Long story short ... I put a pinch collar on Beau. Within 15 minutes, he was walking calmly by my side, never to pull me again. I only used pressure 3 times. I then exchanged it for a well made metal choke and never had to do more than tug once to recall him to attention.

Remember that these collars are tools, not weapons. A “band” collar (imho) is a mean an ineffective thing used only for hanging a tag on. They cause pressure on the vocal cord and do nothing to control a dog. The gentle giant devices are .. so whats ... a waste of money.

These are only my observations, feel free to pm and I would be willing to explain training that is fun for everyone.

Best of luck to you.

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Response to milestogo (Original post)

Thu Jan 14, 2021, 03:19 PM

5. Agree big dogs can at times require a prong collar

Quick corrective tug will break them of bad habits. Some will think it cruel, but when correctly used it is not and it makes bout hour life and the dogs life much easier in the long run.

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Response to milestogo (Original post)

Thu Jan 14, 2021, 06:04 PM

6. I used to have 3 large dogs.

I used to walk them all together with Halti-style front control harnesses. My shepherd mix was a Houdini dog so I also put a loose choker chain around her neck. There was no tension on it unless she backed out of the halti harness. Then the collar would grab so I could put the harness back on. My shepherd broke the gentle leader one day and took off down the street so I went to the harness and never looked back. You have to make sure that you adjust the front control halti harness properly in order for it to work. I can't explain it in this post though, but I'm sure there are youtube videos that you can check out. Here's a link that shows the harness that we used:

https://www.amazon.com/Halti-Front-Control-Harness-Medium/dp/B004W78GGC

My dogs all grew old and passed away, but they all used halti harnesses for most of their lives. Good luck!



PS - watch 'Lucky Dog' with Brandon McMillan on CBS whenever you can. He's a great trainer and has a good book too. I had really bad luck with the prong collar, so I would avoid that. The choker was only a safety catch. Those things are painful to your dog and might cause behavior problems. My shepherd was very high strung and that prong collar made her behavior much worse. Please avoid them.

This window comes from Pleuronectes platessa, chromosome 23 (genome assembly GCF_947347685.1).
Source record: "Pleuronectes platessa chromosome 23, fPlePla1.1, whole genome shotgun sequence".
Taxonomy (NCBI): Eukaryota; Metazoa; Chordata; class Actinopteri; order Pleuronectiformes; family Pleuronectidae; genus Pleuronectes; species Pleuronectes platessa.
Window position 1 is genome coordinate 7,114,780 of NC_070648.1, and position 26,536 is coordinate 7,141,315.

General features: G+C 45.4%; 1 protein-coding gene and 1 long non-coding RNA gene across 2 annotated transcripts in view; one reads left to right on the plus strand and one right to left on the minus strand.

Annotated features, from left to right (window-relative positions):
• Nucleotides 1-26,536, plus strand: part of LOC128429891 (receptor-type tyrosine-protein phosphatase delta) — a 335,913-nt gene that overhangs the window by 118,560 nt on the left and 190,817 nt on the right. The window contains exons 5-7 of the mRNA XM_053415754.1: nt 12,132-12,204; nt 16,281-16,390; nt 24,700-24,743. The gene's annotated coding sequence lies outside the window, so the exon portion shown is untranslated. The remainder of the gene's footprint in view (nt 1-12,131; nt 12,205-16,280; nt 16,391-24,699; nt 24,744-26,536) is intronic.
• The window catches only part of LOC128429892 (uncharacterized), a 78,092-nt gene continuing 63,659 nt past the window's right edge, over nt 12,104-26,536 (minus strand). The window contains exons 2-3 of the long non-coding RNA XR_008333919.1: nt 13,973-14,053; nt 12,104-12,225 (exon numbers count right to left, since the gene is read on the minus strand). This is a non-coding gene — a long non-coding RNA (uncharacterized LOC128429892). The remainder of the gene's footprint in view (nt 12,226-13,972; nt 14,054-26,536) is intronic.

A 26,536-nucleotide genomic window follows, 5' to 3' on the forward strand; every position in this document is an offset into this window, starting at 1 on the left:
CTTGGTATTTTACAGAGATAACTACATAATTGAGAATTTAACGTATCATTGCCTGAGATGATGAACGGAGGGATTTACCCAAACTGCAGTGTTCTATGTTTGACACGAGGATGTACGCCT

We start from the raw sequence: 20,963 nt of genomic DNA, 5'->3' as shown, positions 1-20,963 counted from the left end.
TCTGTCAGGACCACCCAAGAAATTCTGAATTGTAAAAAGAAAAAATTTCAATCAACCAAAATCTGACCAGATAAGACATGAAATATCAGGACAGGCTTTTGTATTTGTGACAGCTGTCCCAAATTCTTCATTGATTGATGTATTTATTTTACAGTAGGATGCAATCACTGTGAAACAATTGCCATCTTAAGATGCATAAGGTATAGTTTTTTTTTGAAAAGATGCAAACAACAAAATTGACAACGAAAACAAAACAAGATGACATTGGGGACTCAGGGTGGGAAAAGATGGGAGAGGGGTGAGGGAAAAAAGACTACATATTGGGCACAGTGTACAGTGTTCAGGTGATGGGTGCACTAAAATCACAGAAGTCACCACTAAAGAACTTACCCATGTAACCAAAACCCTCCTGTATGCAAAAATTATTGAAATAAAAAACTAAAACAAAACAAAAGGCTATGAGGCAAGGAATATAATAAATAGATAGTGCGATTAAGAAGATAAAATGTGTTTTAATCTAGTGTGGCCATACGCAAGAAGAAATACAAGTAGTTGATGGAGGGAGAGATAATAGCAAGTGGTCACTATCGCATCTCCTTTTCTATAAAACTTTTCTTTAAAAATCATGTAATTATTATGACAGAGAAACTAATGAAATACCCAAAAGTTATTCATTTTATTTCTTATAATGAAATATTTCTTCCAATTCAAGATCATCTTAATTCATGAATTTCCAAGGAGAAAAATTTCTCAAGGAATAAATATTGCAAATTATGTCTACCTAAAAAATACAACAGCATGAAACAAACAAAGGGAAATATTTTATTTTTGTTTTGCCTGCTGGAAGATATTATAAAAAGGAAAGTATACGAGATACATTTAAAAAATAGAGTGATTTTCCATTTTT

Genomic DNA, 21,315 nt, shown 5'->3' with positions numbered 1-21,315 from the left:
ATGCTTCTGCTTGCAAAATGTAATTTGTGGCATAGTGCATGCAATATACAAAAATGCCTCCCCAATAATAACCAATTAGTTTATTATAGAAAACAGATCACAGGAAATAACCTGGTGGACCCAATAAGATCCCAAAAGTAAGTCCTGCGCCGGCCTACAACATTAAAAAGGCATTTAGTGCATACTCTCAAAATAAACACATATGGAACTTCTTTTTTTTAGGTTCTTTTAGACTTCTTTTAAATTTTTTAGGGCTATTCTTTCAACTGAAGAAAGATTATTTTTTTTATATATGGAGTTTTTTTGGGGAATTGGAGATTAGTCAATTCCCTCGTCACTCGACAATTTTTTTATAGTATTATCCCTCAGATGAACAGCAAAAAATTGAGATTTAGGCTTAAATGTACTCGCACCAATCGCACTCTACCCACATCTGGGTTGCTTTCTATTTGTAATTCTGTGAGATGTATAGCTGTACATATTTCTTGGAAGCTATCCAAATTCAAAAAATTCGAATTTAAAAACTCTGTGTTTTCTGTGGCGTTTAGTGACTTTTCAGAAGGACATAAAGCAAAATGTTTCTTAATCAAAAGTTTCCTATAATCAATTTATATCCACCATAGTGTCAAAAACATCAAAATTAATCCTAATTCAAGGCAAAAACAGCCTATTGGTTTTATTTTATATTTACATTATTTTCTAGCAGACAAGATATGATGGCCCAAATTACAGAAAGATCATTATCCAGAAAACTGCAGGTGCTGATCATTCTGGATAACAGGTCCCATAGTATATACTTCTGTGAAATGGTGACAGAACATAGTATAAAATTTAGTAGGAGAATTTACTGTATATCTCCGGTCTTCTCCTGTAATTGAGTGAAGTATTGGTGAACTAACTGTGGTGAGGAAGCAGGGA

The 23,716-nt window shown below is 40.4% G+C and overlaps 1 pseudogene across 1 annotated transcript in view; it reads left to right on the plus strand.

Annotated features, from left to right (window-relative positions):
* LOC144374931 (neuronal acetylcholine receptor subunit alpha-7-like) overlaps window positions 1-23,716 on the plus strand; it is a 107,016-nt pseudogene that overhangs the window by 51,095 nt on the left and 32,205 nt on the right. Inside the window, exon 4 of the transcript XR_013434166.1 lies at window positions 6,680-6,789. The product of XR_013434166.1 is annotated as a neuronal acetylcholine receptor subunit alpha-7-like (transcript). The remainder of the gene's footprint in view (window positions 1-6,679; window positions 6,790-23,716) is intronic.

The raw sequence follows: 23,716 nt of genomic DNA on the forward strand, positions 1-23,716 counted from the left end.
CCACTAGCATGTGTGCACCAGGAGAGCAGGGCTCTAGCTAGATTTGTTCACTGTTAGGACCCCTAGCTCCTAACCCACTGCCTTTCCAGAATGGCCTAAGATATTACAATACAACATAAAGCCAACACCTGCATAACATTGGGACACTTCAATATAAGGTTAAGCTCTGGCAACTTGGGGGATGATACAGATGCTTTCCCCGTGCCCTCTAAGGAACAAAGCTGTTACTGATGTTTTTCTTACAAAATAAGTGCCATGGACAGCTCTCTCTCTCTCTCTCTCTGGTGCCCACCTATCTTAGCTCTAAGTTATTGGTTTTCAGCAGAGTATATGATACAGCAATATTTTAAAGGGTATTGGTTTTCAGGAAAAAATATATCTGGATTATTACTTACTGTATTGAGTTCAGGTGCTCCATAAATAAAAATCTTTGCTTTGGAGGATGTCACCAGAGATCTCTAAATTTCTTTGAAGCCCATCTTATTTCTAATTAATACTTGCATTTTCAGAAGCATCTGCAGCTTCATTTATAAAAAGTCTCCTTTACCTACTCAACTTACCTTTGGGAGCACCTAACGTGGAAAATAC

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Response to milestogo (Original post)

Thu Jan 14, 2021, 09:59 PM

9. My Lola did that once

but it was a real, sturdy leash. Like you I had forgotten to take it off, and she wanted it off. It never happened again because I never left her leash on again.

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Response to milestogo (Original post)

Sun Jan 17, 2021, 11:00 AM

10. Reinforcing the ''watch me'' command would help him increase focus and attention on you.

That would also help lower his reactivity.

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Response to Donkees (Reply #10)

Sun Jan 17, 2021, 11:08 AM

11. More:

adolescence in dogs generally occurs between 6-18 months and during that period, their brain is flooded with more hormones than ever. High levels of testosterone lead to greater reactivity with faster, longer and more intense responses to external stimuli.

https://blog.smartanimaltraining.com/2013/09/09/surviving-our-dogs-adolescence/

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Response to Donkees (Reply #11)

Mon Jan 18, 2021, 05:36 PM

12. Wow, its going to get worse?

Actually the last few days he's been walking well with a regular leash when there are no distractions. As soon as he sees a person, a dog, or some interesting garbage, he pulls. I'm making him stop and sit when he seems worked up. Working on "leave it"/impulse control.

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Response to milestogo (Reply #12)